The political organization of plains tribes was rather loose and in general quite democratic. Each band, gens, or clan informally recognized an indefinite number of men as head men, one or more of whom were formally vested with representative powers in the tribal council. Among the Dakota, there was a kind of society of older men, self-electing, who legislated on all important matters. They appointed four of their number to exercise the executive functions. The Omaha had a somewhat similar system. The Cheyenne had four chiefs of equal rank and a popularly elected council of forty members. Among the Blackfoot we seem to have a much less systematic arrangement, the leading men of each band forming a general council which in turn recognized one individual as chief. Of the western tribes the Northern Shoshoni, at least, had even a less formal system.
Though there were in the Plains some groups spoken of as confederacies by pioneers; viz., the Blackfoot, Sarsi, and Gros Ventre; the seven Dakota tribes; the Pawnee group; the Arapaho, Cheyenne, Kiowa, and Comanche, none of these seem to have been more than alliances. At least, there was nothing like the celebrated League of the Iroquois in the Woodland area.
Soldier Bands or Societies
We have previously mentioned the camp police. The Dakota governing society, for example, appointed eight or more men as soldiers or marshals to enforce their regulations at all times. There were also a number of men s societies or fraternities of a military and ceremonial character upon one or more of which the tribal government might also call for such service. As these societies had an organization of their own, it was only necessary to deal with their leaders. The call to service was for specific occasions and the particular society selected automatically ceased to act when the occasion passed. The Blackfoot, Gros Ventre, Assiniboin, Cheyenne, Arapaho, Crow, Hidatsa, Mandan, Arikara, and Pawnee, also had each a number of societies upon whom the governing body called for police service. In addition to these specific parallels, we find that all tribes using the camp circle, or organized camp, when hunting buffalo, also appointed police who executed orders in a similar manner. Among the tribes having soldier societies we again find certain marked similarities in the current names for these organizations as shown in the following partial list, compiled by Dr. R. H. Lowie:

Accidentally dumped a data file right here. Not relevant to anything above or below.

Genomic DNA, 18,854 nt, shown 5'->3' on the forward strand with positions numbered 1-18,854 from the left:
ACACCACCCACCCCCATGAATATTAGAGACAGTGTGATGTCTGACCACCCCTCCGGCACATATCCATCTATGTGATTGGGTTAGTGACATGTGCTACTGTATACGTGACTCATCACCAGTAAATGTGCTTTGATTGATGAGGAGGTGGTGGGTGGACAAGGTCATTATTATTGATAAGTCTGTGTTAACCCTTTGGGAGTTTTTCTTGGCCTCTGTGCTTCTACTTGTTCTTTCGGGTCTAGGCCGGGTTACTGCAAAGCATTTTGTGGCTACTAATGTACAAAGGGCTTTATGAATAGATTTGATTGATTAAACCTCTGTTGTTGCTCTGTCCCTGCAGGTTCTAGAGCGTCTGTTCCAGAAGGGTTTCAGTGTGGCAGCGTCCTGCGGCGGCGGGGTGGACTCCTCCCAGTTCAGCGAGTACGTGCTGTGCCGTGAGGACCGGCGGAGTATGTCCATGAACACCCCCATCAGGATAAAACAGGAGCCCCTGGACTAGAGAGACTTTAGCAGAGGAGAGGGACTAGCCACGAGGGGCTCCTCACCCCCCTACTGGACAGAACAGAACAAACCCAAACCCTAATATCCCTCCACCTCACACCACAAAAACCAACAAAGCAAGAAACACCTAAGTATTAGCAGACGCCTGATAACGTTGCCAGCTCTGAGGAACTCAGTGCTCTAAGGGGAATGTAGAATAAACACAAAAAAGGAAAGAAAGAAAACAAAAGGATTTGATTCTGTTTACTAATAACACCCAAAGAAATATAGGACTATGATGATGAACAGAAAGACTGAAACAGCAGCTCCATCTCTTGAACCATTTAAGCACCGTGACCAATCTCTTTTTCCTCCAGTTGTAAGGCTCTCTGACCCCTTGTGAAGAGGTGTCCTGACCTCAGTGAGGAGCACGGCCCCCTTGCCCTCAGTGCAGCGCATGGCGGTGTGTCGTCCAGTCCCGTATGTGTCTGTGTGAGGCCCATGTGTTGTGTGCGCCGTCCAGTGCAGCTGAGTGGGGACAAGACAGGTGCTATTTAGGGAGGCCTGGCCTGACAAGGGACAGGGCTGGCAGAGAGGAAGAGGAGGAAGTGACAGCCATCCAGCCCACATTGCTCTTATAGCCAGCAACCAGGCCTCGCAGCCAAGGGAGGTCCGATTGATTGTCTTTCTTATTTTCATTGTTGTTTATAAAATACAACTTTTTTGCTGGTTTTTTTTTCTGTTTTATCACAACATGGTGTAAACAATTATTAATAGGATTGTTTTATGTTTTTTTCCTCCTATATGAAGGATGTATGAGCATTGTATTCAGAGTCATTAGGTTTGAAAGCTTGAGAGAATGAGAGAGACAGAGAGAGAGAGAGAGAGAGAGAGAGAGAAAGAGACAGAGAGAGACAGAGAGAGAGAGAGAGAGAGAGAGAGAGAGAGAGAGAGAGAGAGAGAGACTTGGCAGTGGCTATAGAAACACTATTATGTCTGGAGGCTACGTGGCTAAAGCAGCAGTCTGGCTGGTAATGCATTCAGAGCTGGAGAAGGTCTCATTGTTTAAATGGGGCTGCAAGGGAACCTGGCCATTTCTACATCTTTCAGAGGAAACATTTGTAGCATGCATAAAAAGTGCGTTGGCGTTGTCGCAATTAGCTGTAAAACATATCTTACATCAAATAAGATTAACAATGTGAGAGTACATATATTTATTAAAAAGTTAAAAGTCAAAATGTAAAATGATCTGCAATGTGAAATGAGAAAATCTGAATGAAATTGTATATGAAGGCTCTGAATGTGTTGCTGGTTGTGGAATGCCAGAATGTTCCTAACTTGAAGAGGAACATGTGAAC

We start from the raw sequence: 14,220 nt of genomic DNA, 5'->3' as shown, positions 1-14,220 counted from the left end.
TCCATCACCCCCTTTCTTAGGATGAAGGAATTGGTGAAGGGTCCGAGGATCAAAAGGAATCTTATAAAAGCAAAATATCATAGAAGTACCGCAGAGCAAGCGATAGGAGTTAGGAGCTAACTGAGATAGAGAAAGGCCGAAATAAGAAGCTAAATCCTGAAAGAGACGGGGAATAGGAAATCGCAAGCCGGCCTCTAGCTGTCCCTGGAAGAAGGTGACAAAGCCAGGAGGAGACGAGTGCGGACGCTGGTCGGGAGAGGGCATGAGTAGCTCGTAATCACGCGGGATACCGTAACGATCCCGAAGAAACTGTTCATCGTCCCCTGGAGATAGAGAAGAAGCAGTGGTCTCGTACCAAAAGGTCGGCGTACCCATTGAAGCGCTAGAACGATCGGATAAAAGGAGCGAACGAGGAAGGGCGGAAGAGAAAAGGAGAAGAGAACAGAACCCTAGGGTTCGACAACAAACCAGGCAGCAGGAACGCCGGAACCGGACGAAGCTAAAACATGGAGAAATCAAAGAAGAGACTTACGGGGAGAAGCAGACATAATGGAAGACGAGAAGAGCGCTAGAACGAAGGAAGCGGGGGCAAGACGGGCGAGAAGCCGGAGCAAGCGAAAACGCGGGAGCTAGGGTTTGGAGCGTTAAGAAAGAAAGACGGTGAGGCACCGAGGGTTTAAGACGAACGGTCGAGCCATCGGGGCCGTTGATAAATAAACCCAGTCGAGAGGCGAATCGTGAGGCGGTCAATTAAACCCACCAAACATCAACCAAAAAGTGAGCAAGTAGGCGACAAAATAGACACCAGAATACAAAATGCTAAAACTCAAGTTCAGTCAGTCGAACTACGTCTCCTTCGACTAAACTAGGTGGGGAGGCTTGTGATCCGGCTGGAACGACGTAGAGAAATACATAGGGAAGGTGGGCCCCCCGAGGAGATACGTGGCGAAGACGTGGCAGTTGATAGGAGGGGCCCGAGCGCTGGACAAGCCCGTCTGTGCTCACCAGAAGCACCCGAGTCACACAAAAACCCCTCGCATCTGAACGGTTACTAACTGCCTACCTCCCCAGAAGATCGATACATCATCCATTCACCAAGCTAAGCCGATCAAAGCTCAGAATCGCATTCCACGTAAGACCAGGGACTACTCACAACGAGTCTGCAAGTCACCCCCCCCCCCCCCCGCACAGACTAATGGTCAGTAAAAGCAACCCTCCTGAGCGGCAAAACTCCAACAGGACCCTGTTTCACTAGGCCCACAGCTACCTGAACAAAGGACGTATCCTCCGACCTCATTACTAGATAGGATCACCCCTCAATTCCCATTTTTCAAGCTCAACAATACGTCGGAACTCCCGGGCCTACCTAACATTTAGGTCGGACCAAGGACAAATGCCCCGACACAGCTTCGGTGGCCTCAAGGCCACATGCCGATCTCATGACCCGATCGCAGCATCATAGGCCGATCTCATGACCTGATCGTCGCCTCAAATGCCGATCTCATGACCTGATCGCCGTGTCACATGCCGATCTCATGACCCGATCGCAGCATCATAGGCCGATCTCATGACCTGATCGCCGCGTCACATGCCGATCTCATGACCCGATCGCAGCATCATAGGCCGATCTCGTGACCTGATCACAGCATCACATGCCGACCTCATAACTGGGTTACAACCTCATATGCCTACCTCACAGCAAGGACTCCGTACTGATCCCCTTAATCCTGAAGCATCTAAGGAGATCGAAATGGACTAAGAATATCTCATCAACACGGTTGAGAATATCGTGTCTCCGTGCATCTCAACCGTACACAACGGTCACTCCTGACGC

|Foolish Dogs||Crazy Dogs||Mad Dogs||Crazy Dogs||Crazy Lodge||Crazy Lodge|
|Dogs (?)||Small Dogs||Young Dogs|
|Old Dogs||Dogs||Big Young||Dogs||Dogs||Dogs|
It will be noted that a mad or foolish society is found in each of the six tribes as is also a dog society, while the kit-fox and the raven are common to a number. Investigations of these organizations have shown that though those bearing similar names are not exact duplicates, they nevertheless have many fundamental elements in common.